A family with one child in the City of Vancouver earning the median income of $75,000 a year would have great difficulty in finding and paying for a condo bigger than one bedroom, even if condo prices were to fall 25 percent below 2008 assessment levels.

Which means of course prices are going to fall a lot more – like 50% or so. As well as price/income, price/rent is giving us the same message.

"By the time we get to Phoenix, I'll be laughing….

While Michael Campbell keeps telling us to buy….

And the specuvestors will be crying in their lattes….

And Bob Rennie will be asking for big subsidies"



As someone who is well versed in statistics, I thought I'd chime in with both an assessment of the study's methodology and to correct a few of the misconceptions about statistics revealed in some of the comments here. First, statistical methodology is extremely powerful and useful, when used correctly. For example, a random sample of as few as 1000 respondents can provide a generally accurate estimate of the true level of support for the president of the USA amongst the entire population. So, the fact that there were only 2400 condos randomly selected should not be problematic. That being said, there is every reason to believe that this study is problematic, as I'll show below. First, this is not a typical random sample, in that the 2400 observations come from only 13 buildings. The survey design is what is called… Read more »


"I give Gordo and the boys at most a month before we get the same speech"

How about 3 hours…


Sorry, off topic, but did you see Flaherty comments about deficit … I give Gordo and the boys at most a month before we get the same speech … might wait until school's out and people are away … but its coming – cue the Jaws music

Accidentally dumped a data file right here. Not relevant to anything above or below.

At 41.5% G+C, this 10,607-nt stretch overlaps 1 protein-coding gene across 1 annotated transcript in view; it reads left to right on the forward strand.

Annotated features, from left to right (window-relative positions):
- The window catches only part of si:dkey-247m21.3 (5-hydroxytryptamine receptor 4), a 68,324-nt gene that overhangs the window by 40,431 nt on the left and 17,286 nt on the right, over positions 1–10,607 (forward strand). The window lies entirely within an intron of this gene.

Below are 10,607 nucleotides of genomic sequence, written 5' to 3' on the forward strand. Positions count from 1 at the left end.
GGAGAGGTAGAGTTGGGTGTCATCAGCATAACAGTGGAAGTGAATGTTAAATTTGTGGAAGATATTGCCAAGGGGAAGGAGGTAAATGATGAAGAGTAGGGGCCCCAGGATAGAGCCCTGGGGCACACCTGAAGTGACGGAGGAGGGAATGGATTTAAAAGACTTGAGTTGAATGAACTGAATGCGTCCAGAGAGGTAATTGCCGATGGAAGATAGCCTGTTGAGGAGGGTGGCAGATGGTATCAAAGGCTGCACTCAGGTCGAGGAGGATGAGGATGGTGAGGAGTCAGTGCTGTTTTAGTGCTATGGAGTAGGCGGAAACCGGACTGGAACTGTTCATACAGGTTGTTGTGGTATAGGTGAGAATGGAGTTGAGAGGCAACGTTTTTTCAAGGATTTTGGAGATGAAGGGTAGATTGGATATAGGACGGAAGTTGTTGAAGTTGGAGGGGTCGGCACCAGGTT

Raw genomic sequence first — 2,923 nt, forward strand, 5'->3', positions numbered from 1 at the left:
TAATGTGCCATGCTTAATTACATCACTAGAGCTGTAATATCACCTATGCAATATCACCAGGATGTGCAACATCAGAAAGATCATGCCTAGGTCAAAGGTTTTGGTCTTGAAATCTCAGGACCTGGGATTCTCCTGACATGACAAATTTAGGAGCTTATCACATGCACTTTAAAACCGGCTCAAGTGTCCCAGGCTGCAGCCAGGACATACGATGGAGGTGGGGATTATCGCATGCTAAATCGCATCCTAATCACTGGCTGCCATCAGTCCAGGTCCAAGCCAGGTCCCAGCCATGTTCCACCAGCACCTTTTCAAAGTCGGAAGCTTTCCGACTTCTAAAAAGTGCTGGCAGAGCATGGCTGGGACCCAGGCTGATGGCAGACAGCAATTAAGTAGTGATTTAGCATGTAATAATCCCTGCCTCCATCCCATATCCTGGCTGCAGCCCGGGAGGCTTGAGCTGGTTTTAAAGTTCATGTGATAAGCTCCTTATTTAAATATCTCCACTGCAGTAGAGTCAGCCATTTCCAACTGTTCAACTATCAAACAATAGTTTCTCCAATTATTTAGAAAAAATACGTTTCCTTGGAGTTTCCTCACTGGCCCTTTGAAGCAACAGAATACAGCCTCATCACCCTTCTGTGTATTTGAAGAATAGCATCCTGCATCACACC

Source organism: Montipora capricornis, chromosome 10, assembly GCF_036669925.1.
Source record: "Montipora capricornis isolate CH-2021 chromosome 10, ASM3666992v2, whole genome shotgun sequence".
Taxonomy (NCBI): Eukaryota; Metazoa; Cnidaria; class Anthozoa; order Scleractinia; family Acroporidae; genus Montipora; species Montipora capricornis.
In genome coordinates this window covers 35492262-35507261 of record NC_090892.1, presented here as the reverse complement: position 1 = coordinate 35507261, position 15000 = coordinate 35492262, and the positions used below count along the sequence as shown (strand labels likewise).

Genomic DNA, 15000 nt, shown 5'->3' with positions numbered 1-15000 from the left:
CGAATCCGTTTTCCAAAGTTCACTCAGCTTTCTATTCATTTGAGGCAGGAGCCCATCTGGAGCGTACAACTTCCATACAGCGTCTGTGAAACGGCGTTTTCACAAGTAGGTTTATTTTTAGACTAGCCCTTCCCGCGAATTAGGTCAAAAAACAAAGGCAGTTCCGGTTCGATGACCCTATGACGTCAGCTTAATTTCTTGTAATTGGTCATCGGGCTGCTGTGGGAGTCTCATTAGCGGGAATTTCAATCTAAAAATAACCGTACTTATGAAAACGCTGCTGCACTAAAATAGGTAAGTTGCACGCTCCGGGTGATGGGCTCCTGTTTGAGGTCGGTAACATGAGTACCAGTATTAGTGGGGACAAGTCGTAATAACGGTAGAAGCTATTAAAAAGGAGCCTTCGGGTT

From Garths Blog today "Garth, you said, ” If you want a trophy house, just admit it’, or something to that effect. Very astute of you to see through the breeze of rationizations the ‘patient’ was slinging you. Garth one of the reasons people on the west coast are so desperate to own real estate at any cost is deeply sociological. Simply put, they have no other avenue of expression. In Vancouver, for example, there is no culture, no galleries, no theatre, no arts movement, no brilliant historical architecture, no urban scene, no proximity to anything interesting, no intellectual or cafe culture. If you don’t want to ‘bushwalk’ in Vancouver you are SOL for any other kind of outlet. So, people pretend to have a life by wrapping themselves in ‘things’, by which they express themselves. The pervasive mind numbing… Read more »


anonymous: "So the lies continue, will Vancouverites ever be told the truth?"

Do you think "telling the truth" in this particular instance has any appreciable impact on how the market behaves?

You want the truth, anonymous? It's Vancouverites who are responsible for the bubble; not developers, rich foreigners, the media, or government. Truth: everybody who signed on the dotted line convinced themselves the prices they paid were justified. Truth: there are thousands of dissenting opinions around, should anyone in the city care to look for them, if they were TRULY interested.

The "lies" spread by the media are just excuses used to validate one's greedy behaviour. Even if some were to tell "the truth", they would be ignored in favour of "the lies".

Mold city

Interesting that the sample size of 2400 units is roughly the number of new units built in 2008, and about 500 units less than the number set to be finished this year.

Does anyone have an up to date number of condo units in the downtown core? That would put a figure to the percentage range named in this study. Even if we where only at the 2006 number of 150,000 apartments, the 'low' estimate of 5.5% vacancy still means more than 7,500 vacant condos in the downtown core.


I have to admit the statistics maybe true. I live in Coal Harbour and a LOT of the units are owned by off-sore owners – mostly China, Hk, and Korea. They just left them empty for years.

Now a lot of them are rented out(maybe they need the money or didn't calculate the high cost of owning before)

One next door was just bought by a Korean family for their son, because he is going to UBC. They live on the North Shore and thought Coal Harbour is a lot closer than West Vancouver to UBC!

Did I mention he drives a brand new BMW too?

I don't think they had to worry about the mertics of owning like the rest of us here.